Absolute silence reigns in Erling Valtyrson`s pictures. He scratches and polishes his pitch-black, velvety backgrounds to make his motifs emerge: often simple, everyday objects – a few vegetables, a cup, a clothes peg, an egg.
A number of his pictures are style studies of such simple compositions, making Valtyrson part of a centuries-long still-life tradition.
For if we study his compositions in closer detail we see that Valtyrson is breaking out of the realistic format.
For in addition to describing these objects in accurate and sober detail, he isolates them in utter darkness, so that they transform into metaphysical and existential metaphors. They provide a perspective beyond the purely mundane and hint at hidden connections, meanings, and contexts that people seek in their lives.
Valtyrson creates an irrational picture of the everyday. His vegetables and simple objects exist in a graphic purity which appears obvious and mysterious at the same time – a paradox. This paradoxical mystery is at the very centre of Valtyrson`s production; it is as if his pictures close in around their own secrets whilst at the same time inviting the spectator to wonder and lose himself in their velvety darkness. So his images seduce us in a sensual way; but not only do we enjoy the beauty of his motifs, we are also led to ask questions about the existence of all things and our own metaphysical perspectives on life.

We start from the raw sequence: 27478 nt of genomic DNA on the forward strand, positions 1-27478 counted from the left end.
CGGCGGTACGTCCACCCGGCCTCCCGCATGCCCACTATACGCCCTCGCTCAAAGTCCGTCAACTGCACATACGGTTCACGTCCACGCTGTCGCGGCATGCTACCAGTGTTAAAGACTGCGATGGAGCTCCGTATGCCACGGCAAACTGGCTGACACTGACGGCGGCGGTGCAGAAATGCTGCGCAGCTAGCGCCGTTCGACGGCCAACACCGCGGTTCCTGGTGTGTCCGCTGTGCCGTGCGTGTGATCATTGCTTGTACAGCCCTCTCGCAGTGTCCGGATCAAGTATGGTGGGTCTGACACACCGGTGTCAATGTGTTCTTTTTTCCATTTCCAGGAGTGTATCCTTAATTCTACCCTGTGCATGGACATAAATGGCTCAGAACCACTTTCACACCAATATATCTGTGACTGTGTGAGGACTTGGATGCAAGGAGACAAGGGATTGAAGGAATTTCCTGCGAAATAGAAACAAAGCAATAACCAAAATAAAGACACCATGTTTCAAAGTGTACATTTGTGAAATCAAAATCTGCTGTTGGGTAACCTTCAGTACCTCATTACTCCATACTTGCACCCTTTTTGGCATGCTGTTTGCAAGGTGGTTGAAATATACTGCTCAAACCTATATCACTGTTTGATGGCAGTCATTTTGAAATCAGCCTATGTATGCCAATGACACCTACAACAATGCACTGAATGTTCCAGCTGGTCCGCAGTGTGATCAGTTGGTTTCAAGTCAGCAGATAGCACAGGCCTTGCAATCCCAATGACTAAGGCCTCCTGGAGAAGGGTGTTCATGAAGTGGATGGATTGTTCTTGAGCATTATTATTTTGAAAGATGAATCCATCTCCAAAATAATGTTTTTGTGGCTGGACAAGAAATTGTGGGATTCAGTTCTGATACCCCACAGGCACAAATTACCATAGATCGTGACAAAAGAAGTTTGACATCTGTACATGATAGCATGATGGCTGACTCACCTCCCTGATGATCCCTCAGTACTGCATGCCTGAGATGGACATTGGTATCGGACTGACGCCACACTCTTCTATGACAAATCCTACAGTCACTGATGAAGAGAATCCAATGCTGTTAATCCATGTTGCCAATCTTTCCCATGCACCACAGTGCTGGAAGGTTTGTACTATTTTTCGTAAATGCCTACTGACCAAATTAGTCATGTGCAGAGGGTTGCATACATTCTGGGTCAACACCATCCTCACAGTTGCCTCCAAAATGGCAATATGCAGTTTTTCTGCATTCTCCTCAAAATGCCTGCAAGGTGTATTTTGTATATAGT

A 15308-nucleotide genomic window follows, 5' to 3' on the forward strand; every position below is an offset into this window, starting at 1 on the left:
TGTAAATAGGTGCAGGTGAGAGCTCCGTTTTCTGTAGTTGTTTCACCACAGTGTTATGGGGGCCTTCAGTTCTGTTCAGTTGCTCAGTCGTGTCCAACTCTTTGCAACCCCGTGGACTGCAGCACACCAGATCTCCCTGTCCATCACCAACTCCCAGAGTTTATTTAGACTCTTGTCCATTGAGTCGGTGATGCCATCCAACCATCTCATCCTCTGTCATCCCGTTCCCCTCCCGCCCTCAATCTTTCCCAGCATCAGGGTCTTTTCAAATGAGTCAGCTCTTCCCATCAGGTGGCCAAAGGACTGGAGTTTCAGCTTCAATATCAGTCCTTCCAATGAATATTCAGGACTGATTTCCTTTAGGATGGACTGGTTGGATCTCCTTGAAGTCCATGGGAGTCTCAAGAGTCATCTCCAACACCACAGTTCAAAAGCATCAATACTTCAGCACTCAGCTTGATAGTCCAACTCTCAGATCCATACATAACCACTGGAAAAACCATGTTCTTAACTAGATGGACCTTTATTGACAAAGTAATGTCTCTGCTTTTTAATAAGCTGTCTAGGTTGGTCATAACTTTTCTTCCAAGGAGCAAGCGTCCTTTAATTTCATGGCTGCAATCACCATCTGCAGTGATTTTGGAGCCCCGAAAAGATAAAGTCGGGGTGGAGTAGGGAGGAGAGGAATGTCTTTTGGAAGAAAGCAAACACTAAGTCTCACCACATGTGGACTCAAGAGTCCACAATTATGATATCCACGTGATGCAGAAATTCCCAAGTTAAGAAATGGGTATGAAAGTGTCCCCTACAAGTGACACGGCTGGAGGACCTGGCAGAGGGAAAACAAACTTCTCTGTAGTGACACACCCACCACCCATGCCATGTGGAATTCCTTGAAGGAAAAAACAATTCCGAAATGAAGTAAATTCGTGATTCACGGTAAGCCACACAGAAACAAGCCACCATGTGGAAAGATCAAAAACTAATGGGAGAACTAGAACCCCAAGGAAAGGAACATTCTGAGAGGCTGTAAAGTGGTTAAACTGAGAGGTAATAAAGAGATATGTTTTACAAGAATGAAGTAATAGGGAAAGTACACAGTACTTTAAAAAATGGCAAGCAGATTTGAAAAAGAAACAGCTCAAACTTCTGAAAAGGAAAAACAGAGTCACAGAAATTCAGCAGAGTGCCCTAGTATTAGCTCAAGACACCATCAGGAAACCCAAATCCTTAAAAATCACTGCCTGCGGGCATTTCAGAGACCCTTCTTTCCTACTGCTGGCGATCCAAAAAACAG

The black background – the unknown, the dark eternity, the dangerous future – is depicted as a concrete, physical entity. Utterly impenetrable, but with a unique hypnotic pulling-power. In this way, Valtyrson`s mezzotints deal with the insistent existence of things as a carrier of man`s metaphysical loneliness.
We see it in the portraits as well: weird human shapes in a world of their own, in some sort of closed room. What do they look like? Are they disfigured and deformed, or are they looking at themselves through a mirror of distortion?
Or are we perhaps the mirror that distorts? It is as if we look through a prism which distorts the familiar into something new, something unfamiliar – something mysteriously enigmatic. There is clearly a surreal aspect to Erling Valtyrson`s production.
When strange creatures and strange fruit seem to float in a black void, they seemingly appear from nowhere, out of any rational context – like in a dream. In this sense Valtyrson is a dream-catcher, making our dreams both solid and tactile, and ephemeral and evanescent, at the same time. The absurdity is real enough, as it allows Valtyrson`s motifs to escape from straight storytelling. They show us a world that is uncertain, cryptic and incomprehensible, paradoxically conveyed by a painstaking realism that creates expectations kept at bay by what these pictures hide.
Here lies the enigmas of Valtyrson`s art. The pitch-black silence harbors the powerful forces of the subconscious. These forces are ready to emerge, ready to change everything.
By Trond Borgen